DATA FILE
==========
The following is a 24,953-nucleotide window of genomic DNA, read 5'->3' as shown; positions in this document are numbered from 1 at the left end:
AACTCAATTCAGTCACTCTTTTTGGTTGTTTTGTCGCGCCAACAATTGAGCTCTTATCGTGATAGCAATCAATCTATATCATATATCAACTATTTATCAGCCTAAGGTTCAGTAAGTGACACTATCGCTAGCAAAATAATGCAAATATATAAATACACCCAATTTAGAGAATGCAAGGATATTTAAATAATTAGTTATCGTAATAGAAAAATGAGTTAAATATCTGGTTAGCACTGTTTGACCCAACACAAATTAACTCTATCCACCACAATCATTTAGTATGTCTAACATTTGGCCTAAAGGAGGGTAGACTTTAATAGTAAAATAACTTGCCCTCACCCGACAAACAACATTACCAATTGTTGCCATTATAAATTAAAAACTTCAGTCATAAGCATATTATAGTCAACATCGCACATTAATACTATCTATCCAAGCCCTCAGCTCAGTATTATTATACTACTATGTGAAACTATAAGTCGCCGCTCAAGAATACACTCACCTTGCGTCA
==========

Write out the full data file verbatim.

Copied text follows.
The following is a 24,953-nucleotide window of genomic DNA, read 5'->3' as shown; positions in this document are numbered from 1 at the left end:
AACTCAATTCAGTCACTCTTTTTGGTTGTTTTGTCGCGCCAACAATTGAGCTCTTATCGTGATAGCAATCAATCTATATCATATATCAACTATTTATCAGCCTAAGGTTCAGTAAGTGACACTATCGCTAGCAAAATAATGCAAATATATAAATACACCCAATTTAGAGAATGCAAGGATATTTAAATAATTAGTTATCGTAATAGAAAAATGAGTTAAATATCTGGTTAGCACTGTTTGACCCAACACAAATTAACTCTATCCACCACAATCATTTAGTATGTCTAACATTTGGCCTAAAGGAGGGTAGACTTTAATAGTAAAATAACTTGCCCTCACCCGACAAACAACATTACCAATTGTTGCCATTATAAATTAAAAACTTCAGTCATAAGCATATTATAGTCAACATCGCACATTAATACTATCTATCCAAGCCCTCAGCTCAGTATTATTATACTACTATGTGAAACTATAAGTCGCCGCTCAAGAATACACTCACCTTGCGTCA